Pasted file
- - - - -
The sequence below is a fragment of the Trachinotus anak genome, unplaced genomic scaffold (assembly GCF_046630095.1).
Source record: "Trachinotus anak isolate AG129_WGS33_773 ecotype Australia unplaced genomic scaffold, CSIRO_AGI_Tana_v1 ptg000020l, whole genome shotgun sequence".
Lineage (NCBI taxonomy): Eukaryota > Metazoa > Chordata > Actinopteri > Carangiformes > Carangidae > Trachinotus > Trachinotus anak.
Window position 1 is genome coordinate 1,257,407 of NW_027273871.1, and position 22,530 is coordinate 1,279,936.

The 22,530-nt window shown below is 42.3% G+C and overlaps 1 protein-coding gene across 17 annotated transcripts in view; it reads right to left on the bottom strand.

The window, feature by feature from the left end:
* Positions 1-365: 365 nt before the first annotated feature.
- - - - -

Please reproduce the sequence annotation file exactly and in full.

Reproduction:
The sequence below is a fragment of the Trachinotus anak genome, unplaced genomic scaffold (assembly GCF_046630095.1).
Source record: "Trachinotus anak isolate AG129_WGS33_773 ecotype Australia unplaced genomic scaffold, CSIRO_AGI_Tana_v1 ptg000020l, whole genome shotgun sequence".
Lineage (NCBI taxonomy): Eukaryota > Metazoa > Chordata > Actinopteri > Carangiformes > Carangidae > Trachinotus > Trachinotus anak.
Window position 1 is genome coordinate 1,257,407 of NW_027273871.1, and position 22,530 is coordinate 1,279,936.

The 22,530-nt window shown below is 42.3% G+C and overlaps 1 protein-coding gene across 17 annotated transcripts in view; it reads right to left on the bottom strand.

The window, feature by feature from the left end:
* Positions 1-365: 365 nt before the first annotated feature.